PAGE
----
N47: Prevalence Of Mismatch Repair Deficiency In Small Bowel Carcinomas And Neuroendocrine Tumours

M. Suerink1, H. Hristova1, L. Sensuk1, S. ten Broeke1, E. Ahsmann2, C. Jansen3, C. Wauters4, C. van der Post5, A. Farina Sarasqueta6, H. Morreau6, M. Nielsen1

1 – Department of clinical genetics, LUMC, Leiden, The Netherlands. 2 – Department of pathology, Groene Hart hospital, Gouda, The Netherlands. 3 – Laboratorium pathology Oost-Nederland, The Netherlands. 4 – Canisius-Wilhelmina ziekenhuis, Nijmegen, The Netherlands. 5 – Radboud University Medical Centre, Nijmegen, The Netherlands. 6 – Department of pathology, LUMC, Leiden, The Netherlands.


Aim: Mismatch repair (MMR) deficiency in tumours is caused by biallelic loss of one of the MMR genes. Carriers of a heterozygous germline mutation in an MMR gene have Lynch syndrome and consequently a ~4% lifetime risk of developing small bowel cancer. Previous studies on prevalence of MMR deficiency in small bowel cancer have shown varying results, likely due to small sample size and differences in selection criteria. We aimed at establishing MMR deficiency prevalence in a large, unbiased cohort of small bowel cancers.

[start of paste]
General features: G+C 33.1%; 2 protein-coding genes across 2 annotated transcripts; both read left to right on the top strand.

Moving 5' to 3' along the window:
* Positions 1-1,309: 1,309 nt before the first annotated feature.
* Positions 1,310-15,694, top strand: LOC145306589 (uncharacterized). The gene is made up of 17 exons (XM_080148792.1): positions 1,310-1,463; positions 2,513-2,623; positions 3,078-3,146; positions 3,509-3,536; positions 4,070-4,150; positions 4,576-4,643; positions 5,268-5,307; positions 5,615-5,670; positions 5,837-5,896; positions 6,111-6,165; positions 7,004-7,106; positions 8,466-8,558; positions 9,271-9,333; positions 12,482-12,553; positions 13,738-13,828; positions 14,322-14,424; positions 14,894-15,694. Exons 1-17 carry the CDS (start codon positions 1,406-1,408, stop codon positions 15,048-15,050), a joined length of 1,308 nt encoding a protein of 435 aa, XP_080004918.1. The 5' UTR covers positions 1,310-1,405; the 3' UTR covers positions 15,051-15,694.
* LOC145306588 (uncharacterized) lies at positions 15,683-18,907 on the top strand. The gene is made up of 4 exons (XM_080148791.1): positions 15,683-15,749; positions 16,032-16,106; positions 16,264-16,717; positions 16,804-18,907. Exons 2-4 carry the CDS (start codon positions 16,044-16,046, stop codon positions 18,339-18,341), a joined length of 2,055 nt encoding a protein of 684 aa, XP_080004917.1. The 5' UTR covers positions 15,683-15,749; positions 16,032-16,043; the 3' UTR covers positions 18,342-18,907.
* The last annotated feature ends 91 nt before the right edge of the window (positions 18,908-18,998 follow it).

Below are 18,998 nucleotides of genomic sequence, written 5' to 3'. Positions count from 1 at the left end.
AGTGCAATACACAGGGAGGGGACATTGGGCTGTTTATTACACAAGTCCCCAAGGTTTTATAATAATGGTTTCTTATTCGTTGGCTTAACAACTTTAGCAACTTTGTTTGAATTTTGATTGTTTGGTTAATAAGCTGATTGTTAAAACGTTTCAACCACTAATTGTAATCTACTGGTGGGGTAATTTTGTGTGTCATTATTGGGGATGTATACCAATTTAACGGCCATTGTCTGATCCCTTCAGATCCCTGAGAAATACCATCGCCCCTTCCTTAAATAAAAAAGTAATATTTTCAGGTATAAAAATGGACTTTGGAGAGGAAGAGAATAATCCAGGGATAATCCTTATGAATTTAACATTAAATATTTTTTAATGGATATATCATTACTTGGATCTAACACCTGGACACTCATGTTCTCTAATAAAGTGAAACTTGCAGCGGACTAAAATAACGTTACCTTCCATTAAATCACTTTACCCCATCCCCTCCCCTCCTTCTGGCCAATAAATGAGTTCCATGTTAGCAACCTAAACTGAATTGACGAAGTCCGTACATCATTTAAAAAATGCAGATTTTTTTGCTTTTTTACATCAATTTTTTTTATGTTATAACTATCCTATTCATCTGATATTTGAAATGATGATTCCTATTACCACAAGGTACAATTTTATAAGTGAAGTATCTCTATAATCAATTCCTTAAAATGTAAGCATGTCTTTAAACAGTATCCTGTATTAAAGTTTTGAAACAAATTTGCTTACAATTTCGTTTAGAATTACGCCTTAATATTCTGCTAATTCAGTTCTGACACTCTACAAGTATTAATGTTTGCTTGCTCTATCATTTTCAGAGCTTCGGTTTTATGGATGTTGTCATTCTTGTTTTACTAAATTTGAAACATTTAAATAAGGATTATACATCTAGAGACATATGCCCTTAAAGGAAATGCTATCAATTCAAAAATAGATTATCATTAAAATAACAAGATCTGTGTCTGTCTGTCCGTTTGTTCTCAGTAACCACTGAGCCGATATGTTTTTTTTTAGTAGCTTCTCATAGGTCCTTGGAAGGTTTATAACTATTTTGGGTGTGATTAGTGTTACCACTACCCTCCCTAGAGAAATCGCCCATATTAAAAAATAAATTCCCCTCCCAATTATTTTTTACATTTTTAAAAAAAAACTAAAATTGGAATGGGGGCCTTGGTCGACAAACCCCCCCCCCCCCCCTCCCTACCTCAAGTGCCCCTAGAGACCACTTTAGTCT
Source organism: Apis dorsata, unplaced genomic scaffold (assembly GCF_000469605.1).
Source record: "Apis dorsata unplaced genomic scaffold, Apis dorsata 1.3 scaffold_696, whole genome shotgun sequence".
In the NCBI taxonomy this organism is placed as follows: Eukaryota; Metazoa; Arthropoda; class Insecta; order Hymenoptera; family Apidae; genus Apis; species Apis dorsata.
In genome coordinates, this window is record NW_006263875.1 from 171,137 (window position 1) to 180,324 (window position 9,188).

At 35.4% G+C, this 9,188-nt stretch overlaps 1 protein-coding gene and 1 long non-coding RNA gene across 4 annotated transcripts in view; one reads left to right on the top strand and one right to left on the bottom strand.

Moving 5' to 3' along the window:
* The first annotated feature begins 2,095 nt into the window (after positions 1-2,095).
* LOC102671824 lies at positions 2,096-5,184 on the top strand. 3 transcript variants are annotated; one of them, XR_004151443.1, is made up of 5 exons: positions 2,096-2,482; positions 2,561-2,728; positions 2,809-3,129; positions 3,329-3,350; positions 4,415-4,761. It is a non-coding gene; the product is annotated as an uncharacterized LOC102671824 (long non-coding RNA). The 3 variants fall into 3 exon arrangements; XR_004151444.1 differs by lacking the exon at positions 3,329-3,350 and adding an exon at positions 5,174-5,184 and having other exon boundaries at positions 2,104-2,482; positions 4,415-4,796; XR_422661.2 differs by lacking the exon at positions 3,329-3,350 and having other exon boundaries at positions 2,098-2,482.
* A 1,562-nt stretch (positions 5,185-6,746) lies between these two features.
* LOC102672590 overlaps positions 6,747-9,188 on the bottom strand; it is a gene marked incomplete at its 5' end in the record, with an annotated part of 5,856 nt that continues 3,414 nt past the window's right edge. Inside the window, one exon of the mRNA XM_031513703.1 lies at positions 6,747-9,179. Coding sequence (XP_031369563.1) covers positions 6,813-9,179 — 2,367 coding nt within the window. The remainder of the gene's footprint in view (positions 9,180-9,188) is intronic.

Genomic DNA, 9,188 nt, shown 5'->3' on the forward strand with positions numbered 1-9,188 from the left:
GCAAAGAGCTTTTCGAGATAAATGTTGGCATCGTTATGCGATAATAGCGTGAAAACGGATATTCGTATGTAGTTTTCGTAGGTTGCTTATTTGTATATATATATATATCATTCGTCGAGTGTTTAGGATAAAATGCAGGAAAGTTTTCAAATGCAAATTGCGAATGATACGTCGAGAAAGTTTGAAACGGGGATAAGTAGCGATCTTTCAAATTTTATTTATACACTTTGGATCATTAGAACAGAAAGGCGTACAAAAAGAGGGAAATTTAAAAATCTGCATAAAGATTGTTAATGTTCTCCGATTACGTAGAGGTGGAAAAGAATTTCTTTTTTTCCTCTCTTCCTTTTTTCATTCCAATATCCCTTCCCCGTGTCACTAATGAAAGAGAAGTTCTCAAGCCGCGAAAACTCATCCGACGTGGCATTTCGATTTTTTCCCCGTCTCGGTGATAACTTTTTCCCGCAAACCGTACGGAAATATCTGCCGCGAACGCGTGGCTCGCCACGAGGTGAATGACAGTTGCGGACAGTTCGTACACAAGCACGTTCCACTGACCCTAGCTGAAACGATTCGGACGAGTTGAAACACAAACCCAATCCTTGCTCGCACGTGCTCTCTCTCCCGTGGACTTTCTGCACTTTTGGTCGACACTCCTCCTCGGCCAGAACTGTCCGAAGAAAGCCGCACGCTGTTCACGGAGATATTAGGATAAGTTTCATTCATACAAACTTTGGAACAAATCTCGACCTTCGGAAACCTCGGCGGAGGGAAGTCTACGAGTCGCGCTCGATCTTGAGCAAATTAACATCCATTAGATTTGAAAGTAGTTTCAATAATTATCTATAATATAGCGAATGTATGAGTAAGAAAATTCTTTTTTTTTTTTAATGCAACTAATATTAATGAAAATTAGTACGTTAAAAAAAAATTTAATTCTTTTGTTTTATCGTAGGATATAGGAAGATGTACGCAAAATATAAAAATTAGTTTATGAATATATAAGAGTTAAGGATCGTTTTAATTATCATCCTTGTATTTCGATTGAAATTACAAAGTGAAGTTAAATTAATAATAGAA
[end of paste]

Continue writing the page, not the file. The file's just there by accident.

Method: A cohort of 308 (adeno)carcinomas and 43 neuroendocrine tumours was collected. MMR deficiency was analysed by performing immunohistochemical staining for PMS2 and MSH6.

Results: 16.9% of small bowel (adeno)carcinomas and 0% of neuroendocrine tumours was MMR deficient.

Conclusion: MMR deficiency prevalence of 16.9% is similar to that observed in colorectal cancers (CRC). ~3% of all CRC cases is caused by Lynch syndrome and universal screening of all CRC cases below age 70 for MMR deficiency is common in many countries. Similar MMR deficiency rates for small bowel cancers suggest similar Lynch prevalence. To further evaluate this, staining of MLH1 and MSH2 will be performed in the MMR deficient tumours and the MMR genes will be sequenced in tumour DNA.